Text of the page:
For me, the best books are not the ones that come out of left field, dazzling you with their original genius.
No, the best books are ones that, the instant you read them, feel titanically obvious. The ones that take something right under your nose and show it to you in a way that makes the whole world pivot and seem fresh.
That’s why you should read The Power of Habit, By Charles Duhigg, who also happens to be a friend. Here’s the thesis:
Habits — automatic loops of behavior, triggered by cues, nourished by rewards, driven by cravings — make up a large percentage of our behavior.
To control your life, it helps to understand how these loops operate — to control the cues, rewards, and cravings. In short, the same neural machinery that makes you reach for a jelly donut can also make you reach for the tennis racquet or the math book, or perform a certain skill better, or build a productive practice routine.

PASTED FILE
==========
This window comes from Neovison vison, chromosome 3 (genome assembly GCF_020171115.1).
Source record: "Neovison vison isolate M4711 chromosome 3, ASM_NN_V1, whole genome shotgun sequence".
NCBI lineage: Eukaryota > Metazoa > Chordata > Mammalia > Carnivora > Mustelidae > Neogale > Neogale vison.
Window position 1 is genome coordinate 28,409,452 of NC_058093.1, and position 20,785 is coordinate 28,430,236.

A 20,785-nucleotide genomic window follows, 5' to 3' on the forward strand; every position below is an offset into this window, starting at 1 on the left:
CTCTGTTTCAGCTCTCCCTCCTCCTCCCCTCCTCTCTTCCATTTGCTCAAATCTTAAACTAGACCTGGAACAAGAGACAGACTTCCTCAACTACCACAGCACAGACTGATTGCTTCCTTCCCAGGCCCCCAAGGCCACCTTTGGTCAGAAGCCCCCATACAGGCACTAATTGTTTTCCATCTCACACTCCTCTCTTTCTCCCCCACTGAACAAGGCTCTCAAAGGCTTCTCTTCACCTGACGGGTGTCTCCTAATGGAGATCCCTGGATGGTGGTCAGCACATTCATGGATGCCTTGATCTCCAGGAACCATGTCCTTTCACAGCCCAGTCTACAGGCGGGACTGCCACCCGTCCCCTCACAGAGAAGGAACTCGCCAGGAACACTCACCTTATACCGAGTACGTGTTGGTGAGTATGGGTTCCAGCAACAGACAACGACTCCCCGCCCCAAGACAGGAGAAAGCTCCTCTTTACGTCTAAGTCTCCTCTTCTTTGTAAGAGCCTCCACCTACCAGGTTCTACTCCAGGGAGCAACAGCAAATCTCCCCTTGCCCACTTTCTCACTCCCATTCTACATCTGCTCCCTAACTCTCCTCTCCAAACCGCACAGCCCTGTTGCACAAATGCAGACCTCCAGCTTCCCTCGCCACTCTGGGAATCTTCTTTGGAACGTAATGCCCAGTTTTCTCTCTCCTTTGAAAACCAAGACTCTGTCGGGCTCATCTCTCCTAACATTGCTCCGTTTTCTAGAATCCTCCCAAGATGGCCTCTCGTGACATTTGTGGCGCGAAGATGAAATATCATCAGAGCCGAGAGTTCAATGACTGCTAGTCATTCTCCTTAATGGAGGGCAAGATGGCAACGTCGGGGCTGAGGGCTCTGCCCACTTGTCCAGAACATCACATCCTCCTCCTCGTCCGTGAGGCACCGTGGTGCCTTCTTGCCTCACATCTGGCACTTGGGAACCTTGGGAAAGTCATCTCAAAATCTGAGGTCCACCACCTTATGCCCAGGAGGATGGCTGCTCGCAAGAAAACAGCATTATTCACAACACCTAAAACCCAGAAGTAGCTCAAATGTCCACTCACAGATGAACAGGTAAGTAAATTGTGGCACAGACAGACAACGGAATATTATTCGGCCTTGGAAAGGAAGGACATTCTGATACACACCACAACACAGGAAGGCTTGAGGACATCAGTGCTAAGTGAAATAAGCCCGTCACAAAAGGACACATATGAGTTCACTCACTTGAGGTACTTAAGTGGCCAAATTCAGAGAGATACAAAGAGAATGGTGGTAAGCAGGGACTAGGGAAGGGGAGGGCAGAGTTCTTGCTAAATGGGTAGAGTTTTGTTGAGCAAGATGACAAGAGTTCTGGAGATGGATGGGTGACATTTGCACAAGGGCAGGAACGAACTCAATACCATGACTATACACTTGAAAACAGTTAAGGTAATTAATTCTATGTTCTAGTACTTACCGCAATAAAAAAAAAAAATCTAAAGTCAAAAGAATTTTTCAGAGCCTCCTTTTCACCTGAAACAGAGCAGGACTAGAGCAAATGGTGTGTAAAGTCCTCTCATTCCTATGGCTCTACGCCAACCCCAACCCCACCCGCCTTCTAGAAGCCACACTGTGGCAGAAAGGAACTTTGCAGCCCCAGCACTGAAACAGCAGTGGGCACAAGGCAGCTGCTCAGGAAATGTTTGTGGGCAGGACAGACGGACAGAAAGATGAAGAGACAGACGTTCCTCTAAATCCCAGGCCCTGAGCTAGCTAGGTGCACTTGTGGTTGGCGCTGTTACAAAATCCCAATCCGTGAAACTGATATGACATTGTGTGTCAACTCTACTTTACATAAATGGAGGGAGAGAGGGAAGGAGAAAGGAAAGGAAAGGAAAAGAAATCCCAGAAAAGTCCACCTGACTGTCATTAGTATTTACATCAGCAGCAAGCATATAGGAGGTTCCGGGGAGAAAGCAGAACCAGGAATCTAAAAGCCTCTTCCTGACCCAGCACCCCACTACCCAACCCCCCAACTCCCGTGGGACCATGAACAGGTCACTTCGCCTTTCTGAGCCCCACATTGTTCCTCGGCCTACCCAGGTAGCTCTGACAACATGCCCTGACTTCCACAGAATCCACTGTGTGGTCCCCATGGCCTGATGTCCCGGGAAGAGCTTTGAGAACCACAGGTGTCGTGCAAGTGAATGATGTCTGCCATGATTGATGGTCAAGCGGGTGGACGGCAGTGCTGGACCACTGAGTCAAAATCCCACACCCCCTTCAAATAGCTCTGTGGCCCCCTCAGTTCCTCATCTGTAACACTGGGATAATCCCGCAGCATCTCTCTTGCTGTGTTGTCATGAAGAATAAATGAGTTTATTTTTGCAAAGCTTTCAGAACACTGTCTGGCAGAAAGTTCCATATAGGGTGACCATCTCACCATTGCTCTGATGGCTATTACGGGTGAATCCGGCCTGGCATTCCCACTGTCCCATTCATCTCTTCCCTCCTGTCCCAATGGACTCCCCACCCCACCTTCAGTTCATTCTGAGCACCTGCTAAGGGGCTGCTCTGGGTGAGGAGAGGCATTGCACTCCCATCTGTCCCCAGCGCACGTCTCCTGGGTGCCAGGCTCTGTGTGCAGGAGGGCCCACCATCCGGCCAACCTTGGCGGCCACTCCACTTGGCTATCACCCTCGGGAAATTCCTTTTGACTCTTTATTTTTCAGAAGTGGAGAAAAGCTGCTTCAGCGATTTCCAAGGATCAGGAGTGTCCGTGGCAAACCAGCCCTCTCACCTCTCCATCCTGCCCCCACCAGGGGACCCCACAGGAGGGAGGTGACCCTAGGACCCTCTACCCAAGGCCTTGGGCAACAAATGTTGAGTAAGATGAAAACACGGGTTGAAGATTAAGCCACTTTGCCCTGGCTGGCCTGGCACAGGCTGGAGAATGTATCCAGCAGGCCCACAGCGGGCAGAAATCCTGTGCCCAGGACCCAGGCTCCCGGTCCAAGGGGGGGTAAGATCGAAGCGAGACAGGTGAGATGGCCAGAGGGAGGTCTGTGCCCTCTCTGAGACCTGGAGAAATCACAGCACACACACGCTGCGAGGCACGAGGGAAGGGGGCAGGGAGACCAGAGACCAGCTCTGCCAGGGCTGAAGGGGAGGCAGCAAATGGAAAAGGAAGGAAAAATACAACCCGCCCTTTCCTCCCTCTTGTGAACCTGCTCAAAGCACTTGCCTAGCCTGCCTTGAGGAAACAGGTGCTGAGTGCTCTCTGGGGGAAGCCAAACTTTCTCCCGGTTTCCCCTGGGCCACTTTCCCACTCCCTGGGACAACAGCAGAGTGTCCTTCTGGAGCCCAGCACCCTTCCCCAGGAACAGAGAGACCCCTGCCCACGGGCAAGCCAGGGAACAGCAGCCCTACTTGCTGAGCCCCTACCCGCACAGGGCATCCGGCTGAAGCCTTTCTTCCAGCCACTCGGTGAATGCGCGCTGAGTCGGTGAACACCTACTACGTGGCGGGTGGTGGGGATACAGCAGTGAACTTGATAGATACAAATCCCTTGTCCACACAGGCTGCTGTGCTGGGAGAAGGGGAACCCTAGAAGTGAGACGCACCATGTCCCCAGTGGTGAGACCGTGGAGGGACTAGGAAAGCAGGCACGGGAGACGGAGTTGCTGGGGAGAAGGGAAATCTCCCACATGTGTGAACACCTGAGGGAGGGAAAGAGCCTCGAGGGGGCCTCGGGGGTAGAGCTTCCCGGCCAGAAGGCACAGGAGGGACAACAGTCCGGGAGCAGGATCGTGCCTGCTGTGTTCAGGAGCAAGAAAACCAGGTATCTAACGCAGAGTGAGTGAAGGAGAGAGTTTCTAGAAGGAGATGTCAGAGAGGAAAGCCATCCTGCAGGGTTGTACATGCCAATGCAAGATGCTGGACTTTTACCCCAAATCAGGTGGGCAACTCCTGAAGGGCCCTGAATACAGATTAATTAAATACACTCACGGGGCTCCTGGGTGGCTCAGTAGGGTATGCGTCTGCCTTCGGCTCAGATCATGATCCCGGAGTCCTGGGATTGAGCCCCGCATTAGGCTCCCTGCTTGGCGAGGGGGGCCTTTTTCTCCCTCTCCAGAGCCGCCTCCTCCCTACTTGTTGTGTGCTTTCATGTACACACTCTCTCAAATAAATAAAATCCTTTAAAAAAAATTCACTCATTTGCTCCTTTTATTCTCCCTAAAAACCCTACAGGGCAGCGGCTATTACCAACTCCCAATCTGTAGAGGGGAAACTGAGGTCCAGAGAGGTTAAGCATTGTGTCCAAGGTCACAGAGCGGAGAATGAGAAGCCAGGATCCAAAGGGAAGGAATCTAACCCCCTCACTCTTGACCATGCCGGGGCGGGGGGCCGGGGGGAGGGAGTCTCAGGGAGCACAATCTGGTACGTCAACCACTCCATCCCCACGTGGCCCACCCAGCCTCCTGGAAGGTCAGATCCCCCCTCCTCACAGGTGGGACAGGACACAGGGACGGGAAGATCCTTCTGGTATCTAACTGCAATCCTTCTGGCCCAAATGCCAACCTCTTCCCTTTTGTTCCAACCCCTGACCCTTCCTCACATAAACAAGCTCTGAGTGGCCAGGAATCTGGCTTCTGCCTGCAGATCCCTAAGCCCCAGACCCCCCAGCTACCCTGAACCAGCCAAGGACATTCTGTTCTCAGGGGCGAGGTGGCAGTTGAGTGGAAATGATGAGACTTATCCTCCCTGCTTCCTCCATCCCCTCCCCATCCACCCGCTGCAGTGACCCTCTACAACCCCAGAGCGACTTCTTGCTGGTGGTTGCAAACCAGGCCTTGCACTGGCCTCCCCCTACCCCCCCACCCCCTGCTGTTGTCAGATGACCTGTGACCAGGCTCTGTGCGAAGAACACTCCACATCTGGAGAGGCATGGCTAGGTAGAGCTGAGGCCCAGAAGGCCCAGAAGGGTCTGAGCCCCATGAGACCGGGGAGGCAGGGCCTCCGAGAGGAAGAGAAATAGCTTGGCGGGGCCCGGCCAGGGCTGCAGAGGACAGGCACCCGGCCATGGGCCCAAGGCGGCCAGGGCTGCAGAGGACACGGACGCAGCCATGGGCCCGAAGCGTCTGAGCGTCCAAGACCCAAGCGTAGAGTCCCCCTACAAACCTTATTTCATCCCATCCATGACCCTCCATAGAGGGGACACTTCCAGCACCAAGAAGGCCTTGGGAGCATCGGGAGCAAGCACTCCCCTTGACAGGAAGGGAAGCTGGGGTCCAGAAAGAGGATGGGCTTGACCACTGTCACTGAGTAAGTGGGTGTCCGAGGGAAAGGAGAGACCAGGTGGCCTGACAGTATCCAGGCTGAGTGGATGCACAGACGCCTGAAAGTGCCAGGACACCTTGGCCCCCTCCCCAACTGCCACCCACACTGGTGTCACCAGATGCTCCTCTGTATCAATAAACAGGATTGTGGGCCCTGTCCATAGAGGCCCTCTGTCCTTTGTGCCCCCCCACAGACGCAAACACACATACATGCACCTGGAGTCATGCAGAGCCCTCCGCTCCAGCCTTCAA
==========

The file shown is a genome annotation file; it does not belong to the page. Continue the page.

In the book, Duhigg gives the example of the champion swimmer Michael Phelps. Phelps’s coach, the remarkable Bob Bowman, designed Phelps’s workouts as a series of strong, productive habits.
For example, each night Bowman would cue Phelps to “watch the videotape before you go to sleep and when you wake up.” There wasn’t an actual videotape — Bowman wanted Phelps to visualize himself performing every element of the perfect race. During practices, Bowman would have Phelps swim at race speed and tell him to “put in the videotape.” Eventually, at races, Bowman would simply whisper, “Put in the videotape.” (We know what happened next.)
There’s a great deal more, but my main takeaway is the crucial importance of the central craving. Strong habits are not built around a vague desires, but rather around deep and powerful cravings that dominate our conscious and unconscious minds, our identities.
To build good habits, then, put the craving first and foremost. Figure it out. Define it. Nourish it. Do everything to ignite and support the craving, because the craving is the engine around which powerful, productive habits can be built.
As Saint-Exupery said, “If you want to build a ship, don’t assign people tasks and work, but rather teach them to long for the endless immensity of the sea.”